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University of Portsmouth

Country: United Kingdom
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352 Projects, page 1 of 71
  • Project . 2017 - 2022
    Funder: UKRI Project Code: 2708331
    Partners: University of Portsmouth

    Covid Extension

  • Funder: UKRI Project Code: 509721
    Funder Contribution: 94,449 GBP
    Partners: University of Portsmouth

    To develop innovative manufacturing capability to enable the production of current and future products in the UK. Allowing flexible manufacture and reduced importing.

  • Funder: UKRI Project Code: 2596860
    Partners: University of Portsmouth

    Quantifying energy dissipation from Active Galactic Nuclei (AGN) in the

  • Funder: UKRI Project Code: 2116133
    Partners: University of Portsmouth

    Have national and global campaigns made any impact in changing the way in which Somalian family members in the UK view FGM? Are there any generational differences in how members of a Somali families view FGM and if differences exist why? Has the campaigning triggered any unintentional negative consequences? e.g. brought tensions into families? To what extent do campaigners in the end FGM movement view their impact in terms of triggering mind-set change? Is there a disconnect between high profile campaigners and members of the so-called cutting communities?

  • Funder: UKRI Project Code: BB/H00680X/1
    Funder Contribution: 445,030 GBP
    Partners: University of Portsmouth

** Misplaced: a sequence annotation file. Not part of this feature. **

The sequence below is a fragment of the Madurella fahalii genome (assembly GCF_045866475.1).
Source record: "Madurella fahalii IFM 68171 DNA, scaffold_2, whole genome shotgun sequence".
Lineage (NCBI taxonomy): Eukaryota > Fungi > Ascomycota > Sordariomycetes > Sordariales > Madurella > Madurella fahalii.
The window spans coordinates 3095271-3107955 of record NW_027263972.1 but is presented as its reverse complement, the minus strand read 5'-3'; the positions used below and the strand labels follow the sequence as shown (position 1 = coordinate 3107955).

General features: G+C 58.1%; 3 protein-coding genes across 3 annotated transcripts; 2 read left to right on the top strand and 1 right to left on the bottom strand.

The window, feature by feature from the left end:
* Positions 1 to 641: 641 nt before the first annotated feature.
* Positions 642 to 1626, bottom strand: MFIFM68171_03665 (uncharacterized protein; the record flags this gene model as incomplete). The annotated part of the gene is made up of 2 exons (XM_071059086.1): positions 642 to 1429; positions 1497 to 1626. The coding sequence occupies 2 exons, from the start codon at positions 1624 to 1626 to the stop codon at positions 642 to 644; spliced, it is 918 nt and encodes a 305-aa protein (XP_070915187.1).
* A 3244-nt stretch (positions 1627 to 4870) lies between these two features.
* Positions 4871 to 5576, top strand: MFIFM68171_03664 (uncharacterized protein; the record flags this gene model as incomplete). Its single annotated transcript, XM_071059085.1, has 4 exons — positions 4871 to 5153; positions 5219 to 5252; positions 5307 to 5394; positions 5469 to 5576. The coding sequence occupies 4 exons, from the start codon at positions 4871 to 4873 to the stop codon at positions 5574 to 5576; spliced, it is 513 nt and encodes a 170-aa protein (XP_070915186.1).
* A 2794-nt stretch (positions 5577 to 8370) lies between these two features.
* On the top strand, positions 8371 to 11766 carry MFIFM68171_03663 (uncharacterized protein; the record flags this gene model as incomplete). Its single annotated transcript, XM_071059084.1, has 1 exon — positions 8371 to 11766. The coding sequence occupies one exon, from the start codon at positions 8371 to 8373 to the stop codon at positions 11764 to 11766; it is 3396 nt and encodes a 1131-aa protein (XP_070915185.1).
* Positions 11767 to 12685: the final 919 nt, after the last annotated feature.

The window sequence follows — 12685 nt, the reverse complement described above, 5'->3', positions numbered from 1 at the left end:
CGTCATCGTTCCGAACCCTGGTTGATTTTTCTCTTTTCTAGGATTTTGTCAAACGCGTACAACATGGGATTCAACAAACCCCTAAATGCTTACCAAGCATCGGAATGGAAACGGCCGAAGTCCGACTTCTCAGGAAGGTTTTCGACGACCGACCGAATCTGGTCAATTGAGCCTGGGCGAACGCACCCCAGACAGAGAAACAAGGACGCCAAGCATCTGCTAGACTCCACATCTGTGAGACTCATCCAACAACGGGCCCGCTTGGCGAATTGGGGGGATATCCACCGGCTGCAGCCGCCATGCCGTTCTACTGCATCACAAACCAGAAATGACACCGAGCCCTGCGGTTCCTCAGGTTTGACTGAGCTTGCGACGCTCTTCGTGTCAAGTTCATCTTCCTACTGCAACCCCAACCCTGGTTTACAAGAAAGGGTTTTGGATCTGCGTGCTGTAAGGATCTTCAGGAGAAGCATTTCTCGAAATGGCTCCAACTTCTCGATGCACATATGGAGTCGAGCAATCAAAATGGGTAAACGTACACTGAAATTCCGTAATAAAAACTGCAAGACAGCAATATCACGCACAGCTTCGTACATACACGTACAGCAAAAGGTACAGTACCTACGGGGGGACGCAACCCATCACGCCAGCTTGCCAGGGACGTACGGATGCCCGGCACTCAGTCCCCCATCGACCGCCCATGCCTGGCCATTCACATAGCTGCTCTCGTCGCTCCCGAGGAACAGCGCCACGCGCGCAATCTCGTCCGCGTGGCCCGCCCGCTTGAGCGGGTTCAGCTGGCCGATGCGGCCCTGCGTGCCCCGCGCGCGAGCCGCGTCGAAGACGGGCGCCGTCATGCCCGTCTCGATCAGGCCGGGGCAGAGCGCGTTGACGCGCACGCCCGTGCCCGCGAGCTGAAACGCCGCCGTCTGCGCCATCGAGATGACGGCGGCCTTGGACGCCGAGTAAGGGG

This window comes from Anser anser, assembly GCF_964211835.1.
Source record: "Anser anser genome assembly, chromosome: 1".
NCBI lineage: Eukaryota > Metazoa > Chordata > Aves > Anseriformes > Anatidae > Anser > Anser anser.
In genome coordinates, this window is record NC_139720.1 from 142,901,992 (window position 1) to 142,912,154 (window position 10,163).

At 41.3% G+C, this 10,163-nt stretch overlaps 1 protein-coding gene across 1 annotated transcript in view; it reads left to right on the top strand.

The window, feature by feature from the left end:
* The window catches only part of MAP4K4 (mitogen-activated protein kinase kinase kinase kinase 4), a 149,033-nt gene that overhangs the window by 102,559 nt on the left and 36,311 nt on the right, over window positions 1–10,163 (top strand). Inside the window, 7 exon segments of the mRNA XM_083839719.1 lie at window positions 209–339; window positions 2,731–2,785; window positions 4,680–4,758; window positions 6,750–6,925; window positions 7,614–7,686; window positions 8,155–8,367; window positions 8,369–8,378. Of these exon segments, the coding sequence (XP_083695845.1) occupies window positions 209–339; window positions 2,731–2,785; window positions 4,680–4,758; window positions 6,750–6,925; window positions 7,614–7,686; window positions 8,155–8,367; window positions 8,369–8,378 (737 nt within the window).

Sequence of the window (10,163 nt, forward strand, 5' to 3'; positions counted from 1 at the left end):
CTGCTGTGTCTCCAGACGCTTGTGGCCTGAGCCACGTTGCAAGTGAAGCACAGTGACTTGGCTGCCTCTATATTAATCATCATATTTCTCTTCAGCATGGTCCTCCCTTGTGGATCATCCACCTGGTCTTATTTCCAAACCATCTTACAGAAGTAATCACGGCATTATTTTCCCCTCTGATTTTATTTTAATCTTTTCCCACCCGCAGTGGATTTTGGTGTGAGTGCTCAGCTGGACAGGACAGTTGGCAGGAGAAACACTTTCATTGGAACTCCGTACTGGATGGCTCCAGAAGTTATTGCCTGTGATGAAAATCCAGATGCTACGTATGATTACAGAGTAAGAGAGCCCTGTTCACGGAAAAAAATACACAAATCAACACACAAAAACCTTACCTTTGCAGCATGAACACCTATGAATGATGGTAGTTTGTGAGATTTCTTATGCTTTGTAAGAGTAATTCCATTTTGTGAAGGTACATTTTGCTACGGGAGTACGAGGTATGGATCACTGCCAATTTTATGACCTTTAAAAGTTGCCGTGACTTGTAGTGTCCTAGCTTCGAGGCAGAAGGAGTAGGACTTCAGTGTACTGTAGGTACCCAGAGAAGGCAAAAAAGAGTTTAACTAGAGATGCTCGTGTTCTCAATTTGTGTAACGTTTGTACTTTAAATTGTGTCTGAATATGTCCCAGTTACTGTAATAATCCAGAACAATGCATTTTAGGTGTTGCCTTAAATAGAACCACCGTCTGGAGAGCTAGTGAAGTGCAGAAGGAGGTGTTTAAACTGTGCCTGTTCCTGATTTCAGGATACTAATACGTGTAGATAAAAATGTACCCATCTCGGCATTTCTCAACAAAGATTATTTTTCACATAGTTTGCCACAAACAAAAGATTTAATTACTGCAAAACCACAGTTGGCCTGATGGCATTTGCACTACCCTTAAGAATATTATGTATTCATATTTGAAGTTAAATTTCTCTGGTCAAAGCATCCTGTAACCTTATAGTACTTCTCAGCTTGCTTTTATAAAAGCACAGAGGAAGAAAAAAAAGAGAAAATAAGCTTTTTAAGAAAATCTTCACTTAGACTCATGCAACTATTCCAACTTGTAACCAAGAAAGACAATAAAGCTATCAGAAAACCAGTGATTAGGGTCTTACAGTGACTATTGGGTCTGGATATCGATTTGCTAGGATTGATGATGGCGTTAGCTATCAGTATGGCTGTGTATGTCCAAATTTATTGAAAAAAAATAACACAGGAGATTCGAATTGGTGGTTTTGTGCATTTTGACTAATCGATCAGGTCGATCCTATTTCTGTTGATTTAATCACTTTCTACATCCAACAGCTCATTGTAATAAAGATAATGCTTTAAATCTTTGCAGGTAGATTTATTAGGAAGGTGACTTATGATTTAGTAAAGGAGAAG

Bacteria use the so-called restriction-modification (R-M) system to protect themselves from invasion by foreign DNA (e.g. from bacterial viruses). The R-M system works by producing two enzymes. The first, a so-called methyltransferase (M), marks the bacterium's own DNA by adding methyl groups at strategic positions. The second enzyme, an endonuclease (R), then breaks down DNA that is not correctly marked. The R-M system thus provides a way to destroy foreign DNA selectively. However, if the timing of the production of the two enzymes is disturbed, the endonuclease will destroy the bacterium's own DNA, leading to the bacterial equivalent of an autoimmune disease and to death of the bacterium. To avoid this, so-called controller (C) proteins regulate the synthesis of the two enzymes by binding to the appropriate sites on the DNA that control the individual R-M genes. This leads to a complex regulatory network with positive and negative 'feedback' circuits. Our aim in this proposal is to understand exactly how subtle changes in the DNA sequence influence how strongly the controller protein binds to the control regions of the genes, and how this dictates the order in which they are switched on and off. Also, we want to know how the shape of the DNA is distorted to allow the proteins to interact with the double helix, and how this is involved in the synergy involved when proteins bind to adjacent sites on the DNA. Once we understand these things in molecular detail, it may be possible to design novel anti-bacterial drugs that are specific for different strains of bacteria.